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Year : 2014  |  Volume : 48  |  Issue : 3  |  Page : 285-288

High tumor volume and local recurrence following surgery in osteosarcoma: A retrospective study

1 Department of Orthopaedics, All India Institute of Medical Sciences, New Delhi, India
2 Department of Medical Oncology, All India Institute of Medical Sciences, New Delhi, India
3 Department of Radiodiagnosis, All India Institute of Medical Sciences, New Delhi, India

Correspondence Address:
Shah Alam Khan
Department of Orthopaedics, All India Institute of Medical Sciences, Ansari Nagar, New Delhi - 110 029
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Source of Support: None, Conflict of Interest: None

DOI: 10.4103/0019-5413.132520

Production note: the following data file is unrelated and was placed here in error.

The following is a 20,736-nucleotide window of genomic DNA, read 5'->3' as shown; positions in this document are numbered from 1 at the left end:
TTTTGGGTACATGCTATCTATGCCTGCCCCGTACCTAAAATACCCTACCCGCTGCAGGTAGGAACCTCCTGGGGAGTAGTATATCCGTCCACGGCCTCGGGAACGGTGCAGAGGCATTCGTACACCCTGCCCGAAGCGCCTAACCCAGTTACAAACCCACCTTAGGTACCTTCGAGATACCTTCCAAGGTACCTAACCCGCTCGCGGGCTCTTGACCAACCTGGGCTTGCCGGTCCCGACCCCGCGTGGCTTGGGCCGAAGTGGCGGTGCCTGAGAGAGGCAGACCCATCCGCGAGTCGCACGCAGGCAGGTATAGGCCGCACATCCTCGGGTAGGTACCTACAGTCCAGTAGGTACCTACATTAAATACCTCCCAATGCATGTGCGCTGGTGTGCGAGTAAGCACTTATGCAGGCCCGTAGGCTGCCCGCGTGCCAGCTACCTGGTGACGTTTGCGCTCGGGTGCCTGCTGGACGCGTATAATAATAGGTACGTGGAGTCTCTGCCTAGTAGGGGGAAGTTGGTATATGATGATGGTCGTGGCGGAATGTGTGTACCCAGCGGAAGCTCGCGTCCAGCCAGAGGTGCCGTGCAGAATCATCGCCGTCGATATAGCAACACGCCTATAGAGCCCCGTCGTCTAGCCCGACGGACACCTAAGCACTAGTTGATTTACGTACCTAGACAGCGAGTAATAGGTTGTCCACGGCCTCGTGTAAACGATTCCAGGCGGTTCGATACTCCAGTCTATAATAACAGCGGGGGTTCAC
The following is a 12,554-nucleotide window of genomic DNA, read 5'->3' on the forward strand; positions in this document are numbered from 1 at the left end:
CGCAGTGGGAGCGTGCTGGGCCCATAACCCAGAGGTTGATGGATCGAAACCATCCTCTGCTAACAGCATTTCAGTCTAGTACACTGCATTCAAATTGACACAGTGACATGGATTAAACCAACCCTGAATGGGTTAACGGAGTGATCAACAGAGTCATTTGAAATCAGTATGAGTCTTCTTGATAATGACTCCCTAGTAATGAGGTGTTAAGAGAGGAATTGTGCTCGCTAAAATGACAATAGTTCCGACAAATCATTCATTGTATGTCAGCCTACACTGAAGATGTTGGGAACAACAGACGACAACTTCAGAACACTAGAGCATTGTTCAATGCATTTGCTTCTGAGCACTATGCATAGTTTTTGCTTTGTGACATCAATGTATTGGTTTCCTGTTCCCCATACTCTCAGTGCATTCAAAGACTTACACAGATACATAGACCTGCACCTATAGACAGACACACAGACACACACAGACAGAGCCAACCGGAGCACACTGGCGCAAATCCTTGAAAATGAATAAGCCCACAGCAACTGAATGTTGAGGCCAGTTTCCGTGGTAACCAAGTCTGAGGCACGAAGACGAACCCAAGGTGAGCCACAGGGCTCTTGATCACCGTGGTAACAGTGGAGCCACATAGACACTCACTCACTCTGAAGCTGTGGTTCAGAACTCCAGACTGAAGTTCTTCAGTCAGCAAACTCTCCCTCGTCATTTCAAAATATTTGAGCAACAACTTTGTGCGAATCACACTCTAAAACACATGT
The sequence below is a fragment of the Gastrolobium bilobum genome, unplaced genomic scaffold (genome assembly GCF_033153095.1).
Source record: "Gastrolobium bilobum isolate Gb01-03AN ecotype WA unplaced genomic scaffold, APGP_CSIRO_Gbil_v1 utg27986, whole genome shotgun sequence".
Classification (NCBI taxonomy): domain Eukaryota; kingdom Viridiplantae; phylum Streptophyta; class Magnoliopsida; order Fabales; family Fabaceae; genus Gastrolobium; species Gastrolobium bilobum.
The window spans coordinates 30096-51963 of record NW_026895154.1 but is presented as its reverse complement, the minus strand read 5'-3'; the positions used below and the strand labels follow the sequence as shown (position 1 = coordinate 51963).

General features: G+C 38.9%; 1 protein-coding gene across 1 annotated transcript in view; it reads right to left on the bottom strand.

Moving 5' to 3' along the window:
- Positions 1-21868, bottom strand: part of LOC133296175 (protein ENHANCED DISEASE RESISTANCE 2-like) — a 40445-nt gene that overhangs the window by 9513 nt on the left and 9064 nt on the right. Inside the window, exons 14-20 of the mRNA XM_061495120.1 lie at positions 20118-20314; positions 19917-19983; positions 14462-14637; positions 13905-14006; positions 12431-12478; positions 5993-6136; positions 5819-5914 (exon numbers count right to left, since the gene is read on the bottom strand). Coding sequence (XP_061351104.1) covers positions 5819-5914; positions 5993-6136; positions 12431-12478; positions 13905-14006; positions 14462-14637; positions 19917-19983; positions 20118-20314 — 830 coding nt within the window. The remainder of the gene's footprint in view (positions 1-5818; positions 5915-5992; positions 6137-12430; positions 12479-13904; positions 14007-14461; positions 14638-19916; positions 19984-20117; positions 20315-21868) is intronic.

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Background: Osteosarcoma is a high grade malignant, osteoid forming, primary bone tumor affecting the metaphysis of long bones. Local recurrence (LR) in osteosarcomas is a sinister. Theoretically, a high tumor volume at the time of presentation will limit surgical margins, involve vital neurovascular bundles and show poor response to chemotherapy thereby causing high rates of amputations (as against limb salvage surgery) and should be associated with poor survival rates. This study evaluated objectively if high tumor volume is a significant predictor of local recurrence (LR) in operated cases of osteosarcomas. Materials and Methods: Operated cases of osteosarcoma (presenting to the Orthopedic outpatient or the Medical Oncology outpatient between January 1, 2004 and January 1, 2011 were included in the study. Their preoperative clinical data and investigations along with the operative notes were traced from the medical/departmental records. Details of chemotherapy received in the neo-adjuvant and postoperative periods were noted. Besides, all demographic data were also noted. Tumor volume was calculated using the available magnetic resonance images using the formula: ([π/6] × length × width × depth). Post data extraction, patients were divided in two groups, Groups I (without LR) and Group II (with LR). Results: A total of 95 cases of biopsy proven osteosarcomas were identified. Of which 64 were male and 31 females. There were 15 (15.8%) local recurrences. 71% (57/80) patients without LR fell in the age group of 10-20 years, while 66% (10/15) patients with LR were in the age group of 10-20 years. Limb salvage surgery was done in 81.05% (77/95) patients while a total of 18 patients underwent amputation. Of the 80 cases in Group I (without LR), 40 (50%) patients had tumor volume >200 c.c., 30 patients (37.5%) had tumor volume between 50 and 200 c.c. while only 10 patients had tumor volumes <50 c.c. This was in contrast to the tumor volume noted in Group II (with LR) of 15 patients where 8 patients had a tumor volume between 50 and 200 c.c., five had bigger tumor volumes of >200 c.c. and only two patients were smaller in size, with a tumor volume <50 c.c. The mean tumor volume in the group without LR was 406.74 ± 771.67 c.c. as compared with 195.77 ± 226.8 c.c. in the group with local recurrence. Using Mann-Whitney test, the difference between the two groups was found to be statistically insignificant ( P = 1.403). Conclusions: We conclude that high tumor volume is not a significant predictor of LR in osteosarcomas thus patients with high tumor masses should not be denied limb salvage. However, we recommend that the decision on attempting limb salvage should not only be based on the tumor volume alone.

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